The district court declined to hold a hearing, denied the motion to suppress, and quashed the subpoena. The court explained that AOL was a private actor, so it was not constrained by the Fourth Amendment, and that Stevenson had failed to raise a contested issue of fact that would require an evidentiary hearing. Stevenson entered a conditional guilty plea, preserving his right to appeal the district court's rulings. On appeal from the denial of a motion to suppress, we review the district court's findings of fact for clear error and its legal conclusions de novo. United States v. Anderson, 688 F.3d 339, 343 (8th Cir. 2012).
The Fourth Amendment applies only to state action, so it does not constrain private parties unless they act as agents or instruments of the government. United States v. Jacobsen, 466 U.S. 109, 113 (1984). When a statute or regulation compels a private party to conduct a search, the private party acts as an agent of the government. Skinner v. Ry. Labor Executives' Ass'n, 489 U.S. 602, 614 (1989). Even when a search is not required by law, however, if a statute or regulation so strongly encourages a private party to conduct a search that the search is not "primarily the result of private initiative, " then the Fourth Amendment applies. Id. at 614-15.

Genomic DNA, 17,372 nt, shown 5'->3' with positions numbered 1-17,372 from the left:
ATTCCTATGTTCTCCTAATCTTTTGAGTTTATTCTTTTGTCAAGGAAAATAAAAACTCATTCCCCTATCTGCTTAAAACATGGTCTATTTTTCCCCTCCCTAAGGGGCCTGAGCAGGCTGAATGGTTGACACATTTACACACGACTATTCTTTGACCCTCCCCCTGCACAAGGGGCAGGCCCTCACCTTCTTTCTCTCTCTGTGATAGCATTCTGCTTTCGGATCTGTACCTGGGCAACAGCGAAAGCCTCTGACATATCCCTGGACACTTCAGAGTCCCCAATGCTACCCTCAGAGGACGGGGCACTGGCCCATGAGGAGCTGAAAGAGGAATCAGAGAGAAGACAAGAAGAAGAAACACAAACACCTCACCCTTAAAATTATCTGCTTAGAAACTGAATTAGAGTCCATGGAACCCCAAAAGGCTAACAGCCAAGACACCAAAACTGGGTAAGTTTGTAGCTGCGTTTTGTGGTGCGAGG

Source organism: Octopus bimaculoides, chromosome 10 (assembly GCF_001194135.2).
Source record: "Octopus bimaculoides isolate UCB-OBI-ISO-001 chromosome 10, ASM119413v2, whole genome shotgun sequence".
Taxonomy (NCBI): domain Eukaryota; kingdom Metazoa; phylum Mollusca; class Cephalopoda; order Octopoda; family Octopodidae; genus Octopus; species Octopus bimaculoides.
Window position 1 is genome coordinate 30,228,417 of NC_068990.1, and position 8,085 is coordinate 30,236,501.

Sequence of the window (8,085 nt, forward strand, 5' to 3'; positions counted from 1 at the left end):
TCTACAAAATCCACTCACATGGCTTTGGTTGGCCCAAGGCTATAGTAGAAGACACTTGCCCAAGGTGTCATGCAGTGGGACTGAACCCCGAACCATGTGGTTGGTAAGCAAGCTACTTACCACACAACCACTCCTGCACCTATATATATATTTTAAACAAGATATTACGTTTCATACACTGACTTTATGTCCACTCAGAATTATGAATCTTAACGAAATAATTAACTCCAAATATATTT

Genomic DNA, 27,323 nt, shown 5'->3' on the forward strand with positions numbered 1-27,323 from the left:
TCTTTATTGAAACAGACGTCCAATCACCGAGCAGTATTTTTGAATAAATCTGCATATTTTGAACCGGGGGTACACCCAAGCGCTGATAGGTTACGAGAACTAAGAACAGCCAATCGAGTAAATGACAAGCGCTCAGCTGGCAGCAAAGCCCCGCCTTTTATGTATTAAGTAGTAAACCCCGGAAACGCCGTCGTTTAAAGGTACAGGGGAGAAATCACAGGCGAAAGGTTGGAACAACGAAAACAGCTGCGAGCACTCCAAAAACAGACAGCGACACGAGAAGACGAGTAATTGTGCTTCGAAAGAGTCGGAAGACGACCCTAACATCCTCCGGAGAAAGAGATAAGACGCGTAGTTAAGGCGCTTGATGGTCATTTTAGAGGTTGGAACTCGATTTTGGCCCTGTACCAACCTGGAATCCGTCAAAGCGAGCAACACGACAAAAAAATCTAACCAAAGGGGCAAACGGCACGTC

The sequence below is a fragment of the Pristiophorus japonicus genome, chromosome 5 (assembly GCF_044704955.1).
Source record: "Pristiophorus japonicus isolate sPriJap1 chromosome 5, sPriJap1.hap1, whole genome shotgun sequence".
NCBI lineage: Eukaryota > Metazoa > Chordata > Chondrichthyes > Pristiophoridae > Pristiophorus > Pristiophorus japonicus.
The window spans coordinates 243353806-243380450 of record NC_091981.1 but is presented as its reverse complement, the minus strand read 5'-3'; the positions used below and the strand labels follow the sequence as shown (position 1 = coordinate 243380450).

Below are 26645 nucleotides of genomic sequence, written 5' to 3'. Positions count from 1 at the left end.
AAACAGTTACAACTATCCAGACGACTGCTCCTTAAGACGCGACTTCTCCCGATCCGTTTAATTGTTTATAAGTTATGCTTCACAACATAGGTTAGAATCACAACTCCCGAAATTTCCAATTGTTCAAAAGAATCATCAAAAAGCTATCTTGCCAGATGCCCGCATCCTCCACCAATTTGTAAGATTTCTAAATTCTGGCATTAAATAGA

Stevenson argues that two sections of the United States Code demonstrate that AOL acted as a government agent when it scanned his e-mail. Title 18, United States Code Section 2258A(a) requires AOL to report to the National Center any apparent violation of the child pornography laws that AOL discovers while providing electronic communication services. 18 U.S.C. § 2258A(a). Section 2258B(a) immunizes electronic communication service providers from suit in state and federal court for claims "arising from the performance of the reporting . . . responsibilities" imposed by § 2258A. Id. at §2258B(a). Although neither provision requires AOL to scan the e-mails of users, Stevenson contends that the sections combine to make AOL an agent of the government.
Stevenson relies primarily on Skinner, where the Supreme Court reviewed the regulatory regime that governed breath and urine tests conducted by railroad companies on their employees. 489 U.S. at 614. The regulations required the railroads to conduct tests under certain circumstances, and authorized the companies to conduct tests if other conditions were met. Id. at 609-11. As far as the railroad companies were concerned, the authorized tests were optional. Id. at 611. The Court held that the Fourth Amendment applied to the optional tests as well as the mandatory tests, because the optional tests were part of a scheme that demonstrated a strong governmental preference for testing. Id. at 614-16.